Below are thirteen books—most of them quite new—that I have read recently which may appeal to professionals and students who desire making a bigger splash in the world or in their local communities by sharing their ideas with more clarity and lasting impact. It is not an exhaustive list, but it's a start.
(1) The Impact Equation: Are You Making Things Happen or Just Making Noise?
by Chris Brogan and Julien Smith
Your ideas can change the world, at least in a small way (and sometimes in a very big way). In the author's own words, this book is "about getting a larger audience to see and act upon your ideas and learning how to build a community around that experience to take it all to an even higher level." We are all "media creators" they say and this book is about helping you get a larger audience to engage with and how to build a community to move your ideas forward. Really good presentation and communication tips in here as well.
(2) To Sell Is Human: The Surprising Truth About Moving Others
by Daniel Pink
The author of A Whole New Mind and Drive hits the nail on the head (again) with this one. No matter what our profession, most of us are in the business of selling our ideas. As with his other books Pink touches just a bit on the science of his advice and offers practical examples and strategies. There is even a chapter on pitching and the six successors of the elevator pitch and how and when to deploy them.
(3) The Icarus Deception: How High Will You Fly?
by Seth Godin
If you need a little inspiration and motivation, this may be the book for you. If you are already a fan of Seth Godin and have read all his other books and follow his blog, there may not be too much new (but still worth it for SG fans). If you are not so familair with Seth's work, then I think you may find this book especially valuable. There is no (longer) comfort in conformity and playing safe. A good, quick, inspiring read. (A video by Seth on the book.)
by Robert Greene
This is going to be a classic. Greene did a lot of background research on this, as with his other books (like The 48 laws of Power), and yet it is a real pleasure to read. Greene looks at several famously successful historical figures and outlines what it is they did to achieve mastery. Greene even gets into communication, offering advice on non-verbal communication and how to read people, etc. I loved the "7 Deadly Realities": Envy, Conformism, Rigidity, Self-obsessiveness, Laziness, Flightiness, and Passive aggression. At the end the author offers Strategies for Attaining Mastery. Really good stuff.
(5) Business Model You: A One-Page Method For Reinventing Your Career
by Timothy Clark , Alexander Osterwalder, Yves Pigneur
This is a beautifully designed book, as was Business Model Generation (from last year's list). If you are going to make an impact, then you have got to know clearly what you're all about, what your values and strengths are that you're offering the world. This book uses a one-page tool to help you draw your own personal business model, helping you to identify your value proposition, your market, etc. The examples from real people in the book were very valuable. (Here is a video of the book on Amazon).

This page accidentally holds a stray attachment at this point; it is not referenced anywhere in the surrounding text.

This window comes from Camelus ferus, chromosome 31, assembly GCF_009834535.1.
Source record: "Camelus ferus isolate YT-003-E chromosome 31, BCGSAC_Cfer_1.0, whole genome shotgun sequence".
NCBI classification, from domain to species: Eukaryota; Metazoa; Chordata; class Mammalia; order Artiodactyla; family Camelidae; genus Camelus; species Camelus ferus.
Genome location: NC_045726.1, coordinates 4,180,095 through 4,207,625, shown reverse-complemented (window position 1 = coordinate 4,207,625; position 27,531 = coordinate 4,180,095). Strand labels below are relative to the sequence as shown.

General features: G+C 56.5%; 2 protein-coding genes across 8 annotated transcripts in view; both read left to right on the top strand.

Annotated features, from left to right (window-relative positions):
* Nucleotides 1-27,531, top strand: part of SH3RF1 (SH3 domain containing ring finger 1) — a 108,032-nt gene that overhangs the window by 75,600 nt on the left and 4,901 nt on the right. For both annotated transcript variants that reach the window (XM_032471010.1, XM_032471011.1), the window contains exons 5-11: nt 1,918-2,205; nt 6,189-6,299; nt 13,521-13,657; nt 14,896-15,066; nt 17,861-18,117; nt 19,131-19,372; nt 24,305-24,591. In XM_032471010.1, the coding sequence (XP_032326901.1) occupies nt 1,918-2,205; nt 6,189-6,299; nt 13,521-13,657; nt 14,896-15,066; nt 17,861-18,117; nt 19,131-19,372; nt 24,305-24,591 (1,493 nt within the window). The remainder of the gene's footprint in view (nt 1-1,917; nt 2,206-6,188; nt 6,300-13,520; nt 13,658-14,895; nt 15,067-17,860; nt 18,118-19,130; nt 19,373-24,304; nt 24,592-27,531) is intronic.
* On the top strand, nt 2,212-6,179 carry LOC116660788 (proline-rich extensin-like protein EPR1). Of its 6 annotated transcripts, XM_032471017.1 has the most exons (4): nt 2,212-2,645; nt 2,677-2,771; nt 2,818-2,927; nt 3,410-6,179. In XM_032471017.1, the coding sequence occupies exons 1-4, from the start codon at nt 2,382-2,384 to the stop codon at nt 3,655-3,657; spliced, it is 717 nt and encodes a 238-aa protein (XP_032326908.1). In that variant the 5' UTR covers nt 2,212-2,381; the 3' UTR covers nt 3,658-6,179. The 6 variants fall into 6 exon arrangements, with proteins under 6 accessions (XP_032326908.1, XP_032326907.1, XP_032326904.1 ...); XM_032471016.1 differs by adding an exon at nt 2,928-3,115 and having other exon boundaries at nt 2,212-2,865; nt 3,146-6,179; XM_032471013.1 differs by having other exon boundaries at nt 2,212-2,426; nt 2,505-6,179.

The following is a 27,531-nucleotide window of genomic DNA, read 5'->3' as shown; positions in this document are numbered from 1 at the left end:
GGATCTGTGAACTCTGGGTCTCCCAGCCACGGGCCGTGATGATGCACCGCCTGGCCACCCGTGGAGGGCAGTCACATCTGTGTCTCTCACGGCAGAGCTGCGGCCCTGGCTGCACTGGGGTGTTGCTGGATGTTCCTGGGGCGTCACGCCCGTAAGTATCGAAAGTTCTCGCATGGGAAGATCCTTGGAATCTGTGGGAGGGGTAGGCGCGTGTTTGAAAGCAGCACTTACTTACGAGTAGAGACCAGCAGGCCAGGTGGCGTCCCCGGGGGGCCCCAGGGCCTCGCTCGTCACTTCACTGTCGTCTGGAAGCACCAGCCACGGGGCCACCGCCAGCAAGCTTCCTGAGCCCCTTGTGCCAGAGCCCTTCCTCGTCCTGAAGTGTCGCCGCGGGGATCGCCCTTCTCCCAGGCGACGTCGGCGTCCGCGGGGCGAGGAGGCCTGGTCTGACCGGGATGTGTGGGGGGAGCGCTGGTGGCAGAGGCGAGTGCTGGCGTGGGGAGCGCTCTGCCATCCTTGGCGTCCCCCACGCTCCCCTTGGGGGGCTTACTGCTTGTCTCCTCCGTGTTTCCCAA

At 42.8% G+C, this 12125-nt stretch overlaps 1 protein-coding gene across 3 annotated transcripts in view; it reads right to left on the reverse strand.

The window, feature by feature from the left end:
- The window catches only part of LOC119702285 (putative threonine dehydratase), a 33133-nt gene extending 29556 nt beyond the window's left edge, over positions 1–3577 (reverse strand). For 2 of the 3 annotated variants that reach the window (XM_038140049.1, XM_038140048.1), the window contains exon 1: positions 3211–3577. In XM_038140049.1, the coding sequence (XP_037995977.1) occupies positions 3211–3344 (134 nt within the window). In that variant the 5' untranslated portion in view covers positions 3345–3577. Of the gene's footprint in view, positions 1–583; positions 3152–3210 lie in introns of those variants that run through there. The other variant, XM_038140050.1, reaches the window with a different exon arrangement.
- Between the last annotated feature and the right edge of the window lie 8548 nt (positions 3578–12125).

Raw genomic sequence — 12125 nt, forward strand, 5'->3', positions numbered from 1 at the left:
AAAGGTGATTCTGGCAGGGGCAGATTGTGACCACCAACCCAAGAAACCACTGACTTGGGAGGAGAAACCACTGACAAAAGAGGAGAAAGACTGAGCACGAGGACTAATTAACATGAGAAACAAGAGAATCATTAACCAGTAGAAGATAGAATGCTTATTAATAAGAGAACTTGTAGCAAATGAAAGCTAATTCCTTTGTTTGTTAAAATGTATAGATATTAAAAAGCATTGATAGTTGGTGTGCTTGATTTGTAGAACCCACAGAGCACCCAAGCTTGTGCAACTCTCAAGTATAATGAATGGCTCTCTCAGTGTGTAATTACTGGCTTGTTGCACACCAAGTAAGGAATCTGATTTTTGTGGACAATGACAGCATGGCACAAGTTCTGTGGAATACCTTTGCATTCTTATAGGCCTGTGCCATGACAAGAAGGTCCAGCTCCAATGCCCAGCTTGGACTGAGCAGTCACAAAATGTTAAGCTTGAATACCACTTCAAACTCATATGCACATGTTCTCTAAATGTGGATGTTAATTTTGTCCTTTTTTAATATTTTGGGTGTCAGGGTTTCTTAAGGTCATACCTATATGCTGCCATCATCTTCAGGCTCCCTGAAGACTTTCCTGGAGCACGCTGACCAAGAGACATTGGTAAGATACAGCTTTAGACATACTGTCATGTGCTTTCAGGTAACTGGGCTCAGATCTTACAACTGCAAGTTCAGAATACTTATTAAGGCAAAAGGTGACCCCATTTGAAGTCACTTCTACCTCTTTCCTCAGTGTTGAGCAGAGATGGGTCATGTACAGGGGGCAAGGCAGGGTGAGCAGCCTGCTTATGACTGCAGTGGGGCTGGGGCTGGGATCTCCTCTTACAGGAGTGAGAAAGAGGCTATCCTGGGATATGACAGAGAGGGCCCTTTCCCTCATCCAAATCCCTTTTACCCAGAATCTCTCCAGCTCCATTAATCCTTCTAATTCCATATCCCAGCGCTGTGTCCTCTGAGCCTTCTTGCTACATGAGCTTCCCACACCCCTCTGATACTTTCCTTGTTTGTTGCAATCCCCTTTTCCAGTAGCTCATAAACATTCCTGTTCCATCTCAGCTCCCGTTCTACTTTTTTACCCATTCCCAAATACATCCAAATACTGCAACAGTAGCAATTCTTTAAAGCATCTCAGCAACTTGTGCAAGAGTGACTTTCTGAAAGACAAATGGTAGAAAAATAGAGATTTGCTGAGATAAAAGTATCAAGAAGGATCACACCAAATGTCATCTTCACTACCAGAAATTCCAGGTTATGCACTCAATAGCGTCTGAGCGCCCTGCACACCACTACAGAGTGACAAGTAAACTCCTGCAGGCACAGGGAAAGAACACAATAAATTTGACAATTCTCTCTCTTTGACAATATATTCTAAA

(6) Make Your Idea Matter: Stand Out with a Better Story
by Bernadette Jiwa
This is a small book and a good, quick read. Jiwa is a brand specialist and focuses on communication and storytelling in that context. However, even if you are not a marketer or in business at all, I think there are good lessons in here for those people who are trying to get their own story down and clearly communicate it with the world in a way that shows your clear differentiation. One of the chapters includes the "Nine Elements of the Perfect Pitch." A very enjoyable, quick read. Here is a video of Jiwa talking on the subject of the book at TEDxPerth.
(7) HBR Guide to Persuasive Presentations
by Nancy Duarte
You may already have Nancy's other great books such as Resonate and Slide:ology, but this one has the Harvard Business Review reputation behind it. So if you have a boss who needs more convincing, and you think the HBR name will help sell the ideas, then this book is a good fit. The layout is actually quite simple and straight forward, and the advice and tips are sound, of course. The book covers everything from preparation to delivery.
(8) 100 Things Every Presenter Needs to Know About People
by Susan Weinschenk
Like her earlier book (100 Things Every Designer Needs to Know About People), Weinschenk, a behavioral psychologist, covers each principle and its related practical advice in 2-3 pages. Therefore, although the tips are good and well explained, you will not get great depth with each principle. Still, most people will not be bothered by this. The book is well designed and very easy to scan at a glance. I do not know the author but I was happy to endorse the book when it was published last spring. The "100 things" fall under categories such as "How people think and learn," "How to grab and hold people's attention," "How to motivate people to take action," and six other sections.